resale. Import prices in 1971 in India was 1730 rupees/MT. Cashawa Gum is
obtained from the West Indies, Portuguese East Africa, Tanzania and Kenya.
A perennial species, the cashew has already, in the past, yielded
alcohol from the "apple," oil from the nut, and charcoal from the wood. The
"apples" (ca 3035 kg per tree per annum) yield each 2025 cc juice, which,
rich in sugar, was once fermented in India for alcohol production.
Cashew tree has few serious diseases or pests. The following are
reported disease-causing agents, none of which are considered of economic
importance: Aspergillus chevalieri, A. niger, Atelosaccharomyces moachoi,
Balladynastrum anacardii, Botryodiplodia theobromae, Cassytha filiformis,
Cephaleuros mycoides, Ceratocystis sp., Cercospora anacardii,
Colletotrichum capsici, Cytonaema sp., Endomyces anacardii, Fusarium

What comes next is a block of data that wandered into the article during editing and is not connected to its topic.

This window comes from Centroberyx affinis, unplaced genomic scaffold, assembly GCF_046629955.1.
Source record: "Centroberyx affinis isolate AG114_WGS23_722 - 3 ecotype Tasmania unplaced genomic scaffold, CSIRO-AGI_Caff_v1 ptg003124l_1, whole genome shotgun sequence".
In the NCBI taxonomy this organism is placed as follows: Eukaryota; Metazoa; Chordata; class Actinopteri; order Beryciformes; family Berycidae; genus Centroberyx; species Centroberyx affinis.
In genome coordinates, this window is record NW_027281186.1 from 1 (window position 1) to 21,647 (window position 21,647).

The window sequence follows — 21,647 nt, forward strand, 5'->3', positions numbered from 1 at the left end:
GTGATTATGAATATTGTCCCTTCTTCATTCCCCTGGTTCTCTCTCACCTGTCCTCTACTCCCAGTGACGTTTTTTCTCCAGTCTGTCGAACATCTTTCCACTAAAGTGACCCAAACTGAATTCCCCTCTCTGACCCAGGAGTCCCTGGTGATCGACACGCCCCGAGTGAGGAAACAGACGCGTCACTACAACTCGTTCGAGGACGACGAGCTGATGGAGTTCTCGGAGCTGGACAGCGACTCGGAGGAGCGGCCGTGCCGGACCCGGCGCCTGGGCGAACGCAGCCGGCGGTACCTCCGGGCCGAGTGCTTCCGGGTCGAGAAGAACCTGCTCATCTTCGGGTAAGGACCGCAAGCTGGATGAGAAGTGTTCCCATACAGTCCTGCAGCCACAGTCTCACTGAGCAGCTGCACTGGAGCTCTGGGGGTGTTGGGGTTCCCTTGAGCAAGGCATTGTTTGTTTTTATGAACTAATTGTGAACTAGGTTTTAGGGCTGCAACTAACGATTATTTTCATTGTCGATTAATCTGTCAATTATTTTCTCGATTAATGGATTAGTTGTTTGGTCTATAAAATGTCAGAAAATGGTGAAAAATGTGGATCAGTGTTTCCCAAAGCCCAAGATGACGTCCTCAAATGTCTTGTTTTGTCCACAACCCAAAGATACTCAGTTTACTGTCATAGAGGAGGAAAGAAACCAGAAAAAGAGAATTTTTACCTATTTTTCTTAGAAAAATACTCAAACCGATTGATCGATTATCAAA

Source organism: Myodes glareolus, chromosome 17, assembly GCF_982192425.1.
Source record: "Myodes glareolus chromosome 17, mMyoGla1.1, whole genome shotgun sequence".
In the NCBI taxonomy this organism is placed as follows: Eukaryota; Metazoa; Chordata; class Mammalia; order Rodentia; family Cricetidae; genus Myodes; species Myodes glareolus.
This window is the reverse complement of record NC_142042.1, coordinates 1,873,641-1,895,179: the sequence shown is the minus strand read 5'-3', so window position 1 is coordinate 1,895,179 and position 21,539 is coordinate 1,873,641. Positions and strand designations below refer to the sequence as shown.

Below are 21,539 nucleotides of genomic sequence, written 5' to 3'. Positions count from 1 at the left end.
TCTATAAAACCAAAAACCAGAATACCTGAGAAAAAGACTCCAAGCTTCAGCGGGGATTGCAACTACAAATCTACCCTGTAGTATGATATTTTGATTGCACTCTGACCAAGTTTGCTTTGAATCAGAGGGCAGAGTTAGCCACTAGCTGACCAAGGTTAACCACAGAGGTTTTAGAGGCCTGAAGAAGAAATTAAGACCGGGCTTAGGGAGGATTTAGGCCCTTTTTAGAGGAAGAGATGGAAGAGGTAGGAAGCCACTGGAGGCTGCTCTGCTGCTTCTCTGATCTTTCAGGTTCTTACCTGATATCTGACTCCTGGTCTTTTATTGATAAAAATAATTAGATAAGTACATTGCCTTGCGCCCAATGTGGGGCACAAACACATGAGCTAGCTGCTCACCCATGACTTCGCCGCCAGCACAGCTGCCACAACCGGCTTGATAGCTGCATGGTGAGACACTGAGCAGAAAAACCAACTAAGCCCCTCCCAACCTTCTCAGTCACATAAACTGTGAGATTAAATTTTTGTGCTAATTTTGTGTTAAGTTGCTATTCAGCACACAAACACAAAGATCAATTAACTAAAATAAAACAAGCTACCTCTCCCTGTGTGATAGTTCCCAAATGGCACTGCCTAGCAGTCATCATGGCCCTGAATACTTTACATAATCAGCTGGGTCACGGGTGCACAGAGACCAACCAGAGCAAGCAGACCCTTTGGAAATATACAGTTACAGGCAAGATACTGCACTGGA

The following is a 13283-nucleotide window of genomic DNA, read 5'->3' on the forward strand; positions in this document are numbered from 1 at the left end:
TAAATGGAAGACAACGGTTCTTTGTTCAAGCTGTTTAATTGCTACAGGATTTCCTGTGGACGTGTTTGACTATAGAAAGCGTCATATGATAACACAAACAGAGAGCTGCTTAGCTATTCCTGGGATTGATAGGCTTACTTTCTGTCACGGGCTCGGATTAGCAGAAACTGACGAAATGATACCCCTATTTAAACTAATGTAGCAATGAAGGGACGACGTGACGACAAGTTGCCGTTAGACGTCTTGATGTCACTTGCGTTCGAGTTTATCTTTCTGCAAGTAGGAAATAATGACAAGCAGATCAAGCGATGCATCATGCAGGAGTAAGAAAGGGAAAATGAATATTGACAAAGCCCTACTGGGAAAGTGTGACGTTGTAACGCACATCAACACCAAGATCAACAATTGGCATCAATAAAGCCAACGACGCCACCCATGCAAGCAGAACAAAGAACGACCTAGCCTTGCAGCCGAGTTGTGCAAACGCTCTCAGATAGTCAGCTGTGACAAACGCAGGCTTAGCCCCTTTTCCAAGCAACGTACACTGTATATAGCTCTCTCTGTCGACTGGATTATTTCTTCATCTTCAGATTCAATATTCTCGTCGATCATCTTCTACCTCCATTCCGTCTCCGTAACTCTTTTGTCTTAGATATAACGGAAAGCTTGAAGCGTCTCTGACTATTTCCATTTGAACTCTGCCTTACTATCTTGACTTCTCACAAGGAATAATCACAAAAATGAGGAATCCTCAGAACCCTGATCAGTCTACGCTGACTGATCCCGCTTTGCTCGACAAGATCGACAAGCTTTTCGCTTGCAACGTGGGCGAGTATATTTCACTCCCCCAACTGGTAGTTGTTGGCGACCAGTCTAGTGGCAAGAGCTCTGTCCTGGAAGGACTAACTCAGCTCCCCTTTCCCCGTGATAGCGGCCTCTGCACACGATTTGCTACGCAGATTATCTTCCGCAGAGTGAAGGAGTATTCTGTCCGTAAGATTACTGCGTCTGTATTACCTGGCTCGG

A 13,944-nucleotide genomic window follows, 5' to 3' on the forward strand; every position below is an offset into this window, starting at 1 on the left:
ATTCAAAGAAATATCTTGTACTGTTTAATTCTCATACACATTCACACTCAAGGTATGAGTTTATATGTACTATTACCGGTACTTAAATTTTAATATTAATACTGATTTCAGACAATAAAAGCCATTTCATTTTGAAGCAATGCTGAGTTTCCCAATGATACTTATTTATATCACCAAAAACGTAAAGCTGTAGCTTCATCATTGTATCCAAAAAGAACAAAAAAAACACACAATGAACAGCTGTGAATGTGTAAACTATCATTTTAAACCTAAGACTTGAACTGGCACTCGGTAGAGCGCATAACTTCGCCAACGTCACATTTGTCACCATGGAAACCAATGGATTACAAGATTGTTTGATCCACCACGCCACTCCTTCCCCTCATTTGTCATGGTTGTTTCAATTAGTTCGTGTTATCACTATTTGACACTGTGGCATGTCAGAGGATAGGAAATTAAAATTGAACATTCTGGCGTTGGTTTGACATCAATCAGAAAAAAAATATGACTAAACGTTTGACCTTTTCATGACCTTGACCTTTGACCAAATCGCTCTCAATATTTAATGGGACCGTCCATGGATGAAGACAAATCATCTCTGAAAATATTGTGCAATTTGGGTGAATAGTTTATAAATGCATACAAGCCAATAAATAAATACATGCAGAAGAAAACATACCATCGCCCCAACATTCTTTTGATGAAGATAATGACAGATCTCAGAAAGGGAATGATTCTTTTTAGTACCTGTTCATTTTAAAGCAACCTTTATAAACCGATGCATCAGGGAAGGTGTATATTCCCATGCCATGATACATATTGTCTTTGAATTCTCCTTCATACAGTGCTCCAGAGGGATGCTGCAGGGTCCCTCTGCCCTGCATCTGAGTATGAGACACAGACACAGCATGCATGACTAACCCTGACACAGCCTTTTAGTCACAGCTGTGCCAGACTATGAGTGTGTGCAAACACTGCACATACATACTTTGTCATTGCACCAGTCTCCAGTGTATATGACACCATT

decemcellulare, Gloeosporium sp., Glomerella cingulata, Meliola
anacardii, Nematospora corylii, Parasaccharomyces giganteus, Pestaliopsis
disseminata, Phyllosticta anacardicola, P. mortoni, Phytophthora palmivora,
Pythium spinosum, Schizotrichum indicum, Sclerotium rolfsii, Trichomerium
psidii, Trichothecium roseum, Valsa eugeniae. Cuscuta chinensis attacks
the tree. In Brazil, high populations of the nematodes Criconemoides,
Scutellonema, and Xiphinema are reported around cashew roots (Lima
et al, 1975). Of insects, Helopeltis spp. have been reported in
Tanzania. Four insects are considered major pests: the white fly
(Aleurodicus cocois), a caterpillar (Anthistarcha
binoculares), a red beetle (Crimissa sp.), and a thripe
(Selenothrips rubrocinctus). Flowers are visited by flies, ants and
other insects, which may serve as pollinators. Artificial pollination is
practiced in some areas.
Complete list of references for Duke, Handbook of Energy Crops
- Johnson, D. 1973. Cashew cultivation in Brazil. Agron. Mocamb. Lourenco
- Lima, J.A.A., Menezes, M., Karan, M. de Q., and Martins, O.F.G. 1975. Genera of
pathogenic nematodes isolated from the rhizophere of cashew tree, Anacardium
occidentale. Fitossanidad, Brazil 1(2):3235.
- Murthy, K.N. and Yadava, R.B.R. 1972. Indian J. Agr. Sci. 42(10):960961.
- Nambiar, M.C. and Haridasan, M. 1979. Fertilizing cashew for higher yields.
Indian Farming 28(12):1617.
- Patro, C. and Behera, R.N. 1979. Cashew helps to fix sand dunes in Orissa.
Indian Farming 28(12):3132.
Last update December 22, 1997